Normally, on such nights, I'd indulge myself and put something obligingly gloomy on the headphones. Johnny Marr's liquid guitar and Morrisey's humdrum towns often suffice (there's no such thing as a former Smiths fan, you just visit them less as you grow older). But tonight wasn't even a Smiths night. They were always more rainy day music to me anyway. Grey, smelly carpet days. I couldn't listen to anything uplifting either, because the feeling in the air would suck away the music's essence and corrupt it to fuck. I once tried listening to 'Good Day Sunshine' by The Beatles while, ahem, feeling paranoid and emotional, thinking it would be the perfect antidote to my tremulous state of mind. Yah right. Their cheery blast of heat and sun seemed to mock me from a void. It was as if I looked down an extremely long, dank pipe toward an unreachable past which shone iridescently, but belonged to others. It amplified my gloom and loneliness.

No, the only way to get through this sort of shit is to not try to fight it, but to try to appreciate the beautiful artifacts offered up to us from others in a similar state of mind.

So I listened to this... MP3: The Pogues-The Old Main Drag

And this... MP3: Young Marble Giants-Searching for the Night

And this... MP3: Galaxie 500-The Fourth of July

And some other similar stuff.

My sleep paralysis blog is gestating (I'm gonna sleep on it!). This blog was going to be about it actually. The title refers to a Pogues lyric, which might be about delirium tremens, but always struck me as reflective of the baneful dream-hallucinations associated with the condition that I shall describe in full in my next despatch. Hey, Hallowe'en is coming. Indulge me. I have an unquenchable fascination with creepy shit. Now's the best time of year to rinse it out of the system.

10/9/08

The wasteland...

There's a new show on RTE called Seóige. I switched over to it because I remember it used to be called Seóige and O'Shea, on account that it featured that sinisterly overgrown Corkonian leprechán, crinkle-faced O'Shea. Tooraloo ladies, touch me magical charms and I'll show you me pot o'gold! I wondered what had happened to him? Perhaps Seóige had eaten him? She certainly seemed capable of it. Would she be sitting in his dessicated remains, sucking the last droplet of glimmering leprechán sweat out of his papery skull while asking Twink about the menopause in a dead Galway monotone? It was worse. O'Shea had been replaced by another Seóige. TWO SEÓIGES, sitting side-by-side on the studio couch, like a pair of Austin Powers fembots, grilling Larry Gogan with about as much chemistry and fizz as a half a dispirin dropped into a puddle of catpiss. I watched in horror, riveted. I could see poor Larry's thin hair rustling in the wind-tunnel of the combined boom of two Seóiges' voices operating in tandem. Glued uncomfortably together at the hip (by some sick RTE executive with a double Seóige fantasy no doubt) they traded weakly scripted jokes and honked fake donkey laughs at the risible puns. Example: Little Seóige-"of course, you'll be more familiar with Larry's radio show than me. Because...you're so much older!" Big Seóige (looking at her like she is going to shoot her to death with one of the retractable guns in her robotic tits)-"HONK HONK HONK! HONK ALL ROUND!" Larry-"Don't eat me." Did I mention how close together they were on the couch? They were attached. Like siamese twins. My sister's succinct verdict? "It's a bit weird". No shit sister sherlock, it is the weirdest fucking thing I've seen on RTE in a long time. I mean, why are they so close together if not to tickle the "tag-team Seóige" fantasy so beloved of every wild, masturbating bachelor swinging off a rusty gate in Tuam? Are RTE hoping there will be more sexual tension between them than there was when O'Shea lurked on the couch, face twinkling away and an enormous erection in his pants? All I know is I would shit my pants being interviewed by these two. They freak the fuck out of me. The show itself is drivel of course, muck of the worst RTE hue, albeit with a sinister air of discomfort and dread. I mean, put one Seóige in a blonde wig and you have your next David Lynch film right there. It's that fucking weird. MP3: Bobby Vinton-Blue Velvet My next blog is going to be weird too. It's going to be about sleep paralysis.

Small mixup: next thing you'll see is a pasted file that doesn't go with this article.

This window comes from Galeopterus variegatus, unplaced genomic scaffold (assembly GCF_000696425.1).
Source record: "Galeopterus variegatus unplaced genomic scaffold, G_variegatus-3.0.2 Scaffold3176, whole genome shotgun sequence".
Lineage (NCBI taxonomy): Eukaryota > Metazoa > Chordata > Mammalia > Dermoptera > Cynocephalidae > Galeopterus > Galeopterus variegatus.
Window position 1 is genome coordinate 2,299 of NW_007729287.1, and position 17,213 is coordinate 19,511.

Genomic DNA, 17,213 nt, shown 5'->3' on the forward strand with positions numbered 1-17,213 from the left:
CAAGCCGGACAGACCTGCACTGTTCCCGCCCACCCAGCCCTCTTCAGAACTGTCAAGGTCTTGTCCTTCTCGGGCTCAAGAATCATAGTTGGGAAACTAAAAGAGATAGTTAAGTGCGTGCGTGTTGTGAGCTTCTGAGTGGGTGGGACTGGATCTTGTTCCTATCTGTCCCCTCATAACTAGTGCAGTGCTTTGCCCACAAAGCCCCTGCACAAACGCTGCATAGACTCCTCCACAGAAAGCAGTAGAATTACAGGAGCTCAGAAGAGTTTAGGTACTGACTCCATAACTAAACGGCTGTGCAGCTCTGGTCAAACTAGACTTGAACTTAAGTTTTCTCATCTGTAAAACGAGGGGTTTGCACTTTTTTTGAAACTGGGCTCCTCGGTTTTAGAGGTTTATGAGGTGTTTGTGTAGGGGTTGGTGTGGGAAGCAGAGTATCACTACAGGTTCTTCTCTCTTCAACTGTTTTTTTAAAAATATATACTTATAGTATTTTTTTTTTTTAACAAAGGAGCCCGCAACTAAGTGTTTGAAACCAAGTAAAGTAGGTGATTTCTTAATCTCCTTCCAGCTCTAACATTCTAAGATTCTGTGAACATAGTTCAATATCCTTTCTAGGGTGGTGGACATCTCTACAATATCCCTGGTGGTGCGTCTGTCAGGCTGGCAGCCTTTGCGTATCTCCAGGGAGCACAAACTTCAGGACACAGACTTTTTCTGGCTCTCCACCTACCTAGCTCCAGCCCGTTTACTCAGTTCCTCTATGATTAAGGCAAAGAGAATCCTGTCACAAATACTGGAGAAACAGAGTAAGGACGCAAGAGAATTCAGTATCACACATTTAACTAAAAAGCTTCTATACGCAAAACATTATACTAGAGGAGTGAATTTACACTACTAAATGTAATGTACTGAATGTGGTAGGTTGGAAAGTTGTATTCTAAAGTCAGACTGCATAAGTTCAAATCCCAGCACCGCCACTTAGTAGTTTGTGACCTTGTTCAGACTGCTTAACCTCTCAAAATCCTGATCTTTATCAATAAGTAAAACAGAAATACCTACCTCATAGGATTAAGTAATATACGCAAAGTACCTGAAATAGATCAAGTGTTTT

10/8/08

Your Anchor

This review was meant for Analogue a while ago but somehow ended up mouldering on my laptop. It's of the new Lackthereof album 'Your Anchor', which is rather good in that pleasant, backgroundy, never gonna be life-changing way. frozen anchor When he’s not being Menomena’s freakishly tall drummer, Danny Seim moonlights as Lackthereof. Your Anchor is, impressively, the ninth album he recorded under this moniker (the first six were recorded on cassette tapes that he gave to his mates). It is a decidedly low-key, melodic, melancholy album that bubbles away gloopily across its ten tracks and finishes on a despairingly dark cover version of The National’s ‘Fake Empire’. Keen listeners looking for traces of the day job will find slowed down (almost tarry) reflections of Menomena’s unconventional rhythms and key changes here, but there is no question that Seim’s side project has a robust identity of its own. As mentioned, it is very, very slow. These songs are slower than Forest Gump. They positively crawl out of your stereo and wander woozily around the place like dazed St Bernard dogs. Sounds dull right? It’s not. Done right, slow can be good and slow can be pleasant, and Seim succeeds because of his strong songwriting chops. The consistent tone is set on ‘chest pass’ which dribbles a wonderful melody all over its cough-syrup soaked bass and jittering drums. As Danny sings a coda of overlapping la-la-las over the end of the track it’s hard not to picture him swinging in a hammock and grinning with his eyes half open. Anyone who likes the band Low will find a lot to love here. In fact, there is a lot to love here full stop. MP3: Lackthereof-Choir Practice